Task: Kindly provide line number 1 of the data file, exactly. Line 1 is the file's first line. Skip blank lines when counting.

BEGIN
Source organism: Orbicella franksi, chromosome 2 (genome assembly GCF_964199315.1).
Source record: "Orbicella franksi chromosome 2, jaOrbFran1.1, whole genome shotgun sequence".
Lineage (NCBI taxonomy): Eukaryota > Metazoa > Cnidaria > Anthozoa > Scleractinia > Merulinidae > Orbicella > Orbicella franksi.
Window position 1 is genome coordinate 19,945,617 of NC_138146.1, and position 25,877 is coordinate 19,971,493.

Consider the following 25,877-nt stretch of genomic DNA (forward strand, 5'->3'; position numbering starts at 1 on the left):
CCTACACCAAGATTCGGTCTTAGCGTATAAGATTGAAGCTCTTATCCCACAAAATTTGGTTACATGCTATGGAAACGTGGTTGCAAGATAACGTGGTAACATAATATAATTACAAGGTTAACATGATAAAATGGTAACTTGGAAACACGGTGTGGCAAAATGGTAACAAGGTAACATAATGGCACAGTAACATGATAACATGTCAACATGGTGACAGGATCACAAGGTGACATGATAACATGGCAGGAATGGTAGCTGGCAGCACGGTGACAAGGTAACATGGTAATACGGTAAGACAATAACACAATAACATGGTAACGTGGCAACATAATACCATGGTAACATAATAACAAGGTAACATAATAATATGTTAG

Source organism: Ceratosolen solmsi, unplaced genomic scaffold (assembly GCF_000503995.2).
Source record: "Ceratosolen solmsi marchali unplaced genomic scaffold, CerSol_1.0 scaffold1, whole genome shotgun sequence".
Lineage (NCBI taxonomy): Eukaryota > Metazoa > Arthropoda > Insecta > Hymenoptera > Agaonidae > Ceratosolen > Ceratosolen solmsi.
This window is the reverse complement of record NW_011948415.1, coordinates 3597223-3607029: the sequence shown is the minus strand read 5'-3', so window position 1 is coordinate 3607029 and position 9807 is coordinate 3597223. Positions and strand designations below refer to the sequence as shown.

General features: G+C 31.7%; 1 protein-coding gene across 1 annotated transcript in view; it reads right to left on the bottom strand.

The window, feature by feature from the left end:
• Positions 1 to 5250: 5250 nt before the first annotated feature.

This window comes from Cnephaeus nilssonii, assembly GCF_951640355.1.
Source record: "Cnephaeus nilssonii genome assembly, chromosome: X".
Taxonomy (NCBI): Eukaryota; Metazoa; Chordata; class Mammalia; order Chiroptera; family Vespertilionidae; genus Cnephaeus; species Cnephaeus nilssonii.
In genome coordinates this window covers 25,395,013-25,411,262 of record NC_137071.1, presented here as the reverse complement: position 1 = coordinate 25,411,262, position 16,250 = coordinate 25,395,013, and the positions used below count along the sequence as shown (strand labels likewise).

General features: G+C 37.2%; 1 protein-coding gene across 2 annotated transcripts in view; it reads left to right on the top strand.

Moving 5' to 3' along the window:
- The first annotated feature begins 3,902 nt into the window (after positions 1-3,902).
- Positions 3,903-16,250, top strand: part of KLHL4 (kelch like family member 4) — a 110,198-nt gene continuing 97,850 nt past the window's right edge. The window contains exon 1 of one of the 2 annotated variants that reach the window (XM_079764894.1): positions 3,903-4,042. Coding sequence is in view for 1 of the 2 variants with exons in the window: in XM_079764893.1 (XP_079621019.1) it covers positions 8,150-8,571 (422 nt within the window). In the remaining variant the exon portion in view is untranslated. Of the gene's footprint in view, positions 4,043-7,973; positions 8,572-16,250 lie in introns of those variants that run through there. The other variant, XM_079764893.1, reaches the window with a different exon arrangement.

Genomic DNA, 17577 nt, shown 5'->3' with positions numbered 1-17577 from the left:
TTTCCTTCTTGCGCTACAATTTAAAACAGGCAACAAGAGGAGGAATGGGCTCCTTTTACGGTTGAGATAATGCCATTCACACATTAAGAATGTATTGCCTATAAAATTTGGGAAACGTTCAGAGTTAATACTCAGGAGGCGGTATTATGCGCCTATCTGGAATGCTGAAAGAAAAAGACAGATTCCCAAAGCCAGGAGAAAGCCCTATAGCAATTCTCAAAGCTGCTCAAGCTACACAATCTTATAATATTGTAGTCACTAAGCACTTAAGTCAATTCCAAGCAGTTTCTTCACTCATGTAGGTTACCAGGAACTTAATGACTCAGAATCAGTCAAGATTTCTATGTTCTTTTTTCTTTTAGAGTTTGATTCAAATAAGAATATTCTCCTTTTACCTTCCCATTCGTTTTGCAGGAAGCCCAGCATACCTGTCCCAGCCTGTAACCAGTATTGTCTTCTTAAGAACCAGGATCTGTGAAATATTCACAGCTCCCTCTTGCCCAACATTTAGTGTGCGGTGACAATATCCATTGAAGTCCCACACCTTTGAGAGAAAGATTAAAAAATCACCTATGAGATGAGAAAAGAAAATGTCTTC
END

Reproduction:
Source organism: Orbicella franksi, chromosome 2 (genome assembly GCF_964199315.1).